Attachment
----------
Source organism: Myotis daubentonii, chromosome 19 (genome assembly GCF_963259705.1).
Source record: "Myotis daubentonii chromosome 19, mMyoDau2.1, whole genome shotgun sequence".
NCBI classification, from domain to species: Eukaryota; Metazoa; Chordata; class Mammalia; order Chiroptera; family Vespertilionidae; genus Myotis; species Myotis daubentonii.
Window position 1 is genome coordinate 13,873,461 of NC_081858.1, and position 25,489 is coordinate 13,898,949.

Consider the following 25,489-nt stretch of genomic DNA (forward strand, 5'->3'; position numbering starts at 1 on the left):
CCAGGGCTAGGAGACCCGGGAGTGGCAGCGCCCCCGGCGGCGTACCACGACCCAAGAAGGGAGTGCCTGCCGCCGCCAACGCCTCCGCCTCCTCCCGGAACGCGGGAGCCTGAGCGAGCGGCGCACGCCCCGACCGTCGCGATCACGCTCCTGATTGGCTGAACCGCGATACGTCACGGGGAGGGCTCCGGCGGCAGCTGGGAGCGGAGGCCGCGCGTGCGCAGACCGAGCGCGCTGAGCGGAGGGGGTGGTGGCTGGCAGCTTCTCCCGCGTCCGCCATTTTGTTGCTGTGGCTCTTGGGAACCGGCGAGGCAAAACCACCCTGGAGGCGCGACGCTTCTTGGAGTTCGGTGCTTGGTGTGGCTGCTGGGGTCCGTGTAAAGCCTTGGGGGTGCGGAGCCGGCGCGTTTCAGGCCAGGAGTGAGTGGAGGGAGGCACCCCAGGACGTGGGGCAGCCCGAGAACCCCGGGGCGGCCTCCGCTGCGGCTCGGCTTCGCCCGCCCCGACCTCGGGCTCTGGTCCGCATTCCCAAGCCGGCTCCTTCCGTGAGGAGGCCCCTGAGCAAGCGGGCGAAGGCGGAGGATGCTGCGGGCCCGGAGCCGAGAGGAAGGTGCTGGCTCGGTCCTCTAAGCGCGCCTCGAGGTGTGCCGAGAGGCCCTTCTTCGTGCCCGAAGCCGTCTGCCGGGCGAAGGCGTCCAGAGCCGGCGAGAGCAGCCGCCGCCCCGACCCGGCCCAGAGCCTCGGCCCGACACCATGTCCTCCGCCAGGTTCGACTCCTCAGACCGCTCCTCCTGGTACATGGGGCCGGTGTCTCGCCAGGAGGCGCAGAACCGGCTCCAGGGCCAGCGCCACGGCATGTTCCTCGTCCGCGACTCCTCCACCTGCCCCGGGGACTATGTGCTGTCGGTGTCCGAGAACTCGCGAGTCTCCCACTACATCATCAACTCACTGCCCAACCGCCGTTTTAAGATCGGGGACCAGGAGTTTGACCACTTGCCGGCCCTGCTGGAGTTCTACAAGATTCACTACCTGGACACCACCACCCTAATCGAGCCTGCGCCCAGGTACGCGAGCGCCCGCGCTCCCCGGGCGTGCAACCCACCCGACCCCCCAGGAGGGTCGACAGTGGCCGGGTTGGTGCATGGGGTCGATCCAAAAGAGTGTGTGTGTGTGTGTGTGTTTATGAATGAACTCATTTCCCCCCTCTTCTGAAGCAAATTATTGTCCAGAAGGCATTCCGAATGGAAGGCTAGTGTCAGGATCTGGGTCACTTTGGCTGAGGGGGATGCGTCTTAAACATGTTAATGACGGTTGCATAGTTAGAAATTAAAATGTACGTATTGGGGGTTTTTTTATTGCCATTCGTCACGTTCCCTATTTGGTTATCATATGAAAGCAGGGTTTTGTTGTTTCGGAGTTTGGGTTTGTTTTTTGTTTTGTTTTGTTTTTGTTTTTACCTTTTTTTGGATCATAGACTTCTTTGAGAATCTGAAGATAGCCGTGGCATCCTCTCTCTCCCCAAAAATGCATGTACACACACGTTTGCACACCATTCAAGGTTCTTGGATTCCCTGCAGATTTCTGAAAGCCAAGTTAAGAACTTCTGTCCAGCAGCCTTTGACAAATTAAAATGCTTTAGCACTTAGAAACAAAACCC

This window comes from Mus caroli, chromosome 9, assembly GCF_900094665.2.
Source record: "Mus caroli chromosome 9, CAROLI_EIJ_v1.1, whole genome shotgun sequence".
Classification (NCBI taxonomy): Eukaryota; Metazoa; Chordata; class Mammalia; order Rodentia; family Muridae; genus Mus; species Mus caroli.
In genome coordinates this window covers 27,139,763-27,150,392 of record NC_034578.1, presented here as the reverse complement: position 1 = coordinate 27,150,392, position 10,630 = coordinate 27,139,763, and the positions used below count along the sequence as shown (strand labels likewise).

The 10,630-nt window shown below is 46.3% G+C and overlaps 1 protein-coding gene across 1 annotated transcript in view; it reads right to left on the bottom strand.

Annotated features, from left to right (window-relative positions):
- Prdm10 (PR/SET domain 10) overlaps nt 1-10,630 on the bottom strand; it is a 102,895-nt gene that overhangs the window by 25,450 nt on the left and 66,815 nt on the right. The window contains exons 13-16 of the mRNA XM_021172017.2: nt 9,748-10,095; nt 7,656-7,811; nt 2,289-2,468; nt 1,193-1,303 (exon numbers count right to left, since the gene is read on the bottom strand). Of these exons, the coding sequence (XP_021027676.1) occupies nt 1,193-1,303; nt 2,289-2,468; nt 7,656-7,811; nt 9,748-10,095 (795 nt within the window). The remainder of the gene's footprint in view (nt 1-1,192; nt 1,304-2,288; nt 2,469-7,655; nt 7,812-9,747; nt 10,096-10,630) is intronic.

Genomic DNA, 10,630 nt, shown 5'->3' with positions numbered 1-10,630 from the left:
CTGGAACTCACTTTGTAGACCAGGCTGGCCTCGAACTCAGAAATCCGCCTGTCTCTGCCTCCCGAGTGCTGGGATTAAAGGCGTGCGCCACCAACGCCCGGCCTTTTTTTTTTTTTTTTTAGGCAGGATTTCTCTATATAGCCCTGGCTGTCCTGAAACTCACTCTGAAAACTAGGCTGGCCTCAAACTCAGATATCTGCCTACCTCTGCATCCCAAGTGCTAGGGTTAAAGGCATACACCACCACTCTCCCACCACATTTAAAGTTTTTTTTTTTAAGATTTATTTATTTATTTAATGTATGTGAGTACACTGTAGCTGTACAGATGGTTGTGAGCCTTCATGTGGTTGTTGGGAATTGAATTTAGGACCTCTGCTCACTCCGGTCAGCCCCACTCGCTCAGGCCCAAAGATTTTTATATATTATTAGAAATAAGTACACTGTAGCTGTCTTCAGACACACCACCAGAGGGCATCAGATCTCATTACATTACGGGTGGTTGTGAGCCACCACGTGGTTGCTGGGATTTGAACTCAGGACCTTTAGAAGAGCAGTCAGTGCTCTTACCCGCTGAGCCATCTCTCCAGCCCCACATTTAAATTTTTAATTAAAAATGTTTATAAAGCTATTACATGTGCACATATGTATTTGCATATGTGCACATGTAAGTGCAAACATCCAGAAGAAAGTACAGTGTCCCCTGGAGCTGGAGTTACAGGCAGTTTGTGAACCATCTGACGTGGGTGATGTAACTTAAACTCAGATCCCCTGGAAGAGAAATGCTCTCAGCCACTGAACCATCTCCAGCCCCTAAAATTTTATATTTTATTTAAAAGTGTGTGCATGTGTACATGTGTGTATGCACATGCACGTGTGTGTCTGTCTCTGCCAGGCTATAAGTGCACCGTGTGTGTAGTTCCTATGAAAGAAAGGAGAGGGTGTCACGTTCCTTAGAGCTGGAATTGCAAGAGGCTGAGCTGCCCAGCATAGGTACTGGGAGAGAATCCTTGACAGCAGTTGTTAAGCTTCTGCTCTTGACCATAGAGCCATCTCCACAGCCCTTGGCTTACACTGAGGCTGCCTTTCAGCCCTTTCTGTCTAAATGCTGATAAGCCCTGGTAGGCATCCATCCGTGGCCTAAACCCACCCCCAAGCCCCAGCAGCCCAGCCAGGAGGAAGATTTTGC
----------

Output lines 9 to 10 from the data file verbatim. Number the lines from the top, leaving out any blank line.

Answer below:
Classification (NCBI taxonomy): Eukaryota; Metazoa; Chordata; class Mammalia; order Rodentia; family Muridae; genus Mus; species Mus caroli.
In genome coordinates this window covers 27,139,763-27,150,392 of record NC_034578.1, presented here as the reverse complement: position 1 = coordinate 27,150,392, position 10,630 = coordinate 27,139,763, and the positions used below count along the sequence as shown (strand labels likewise).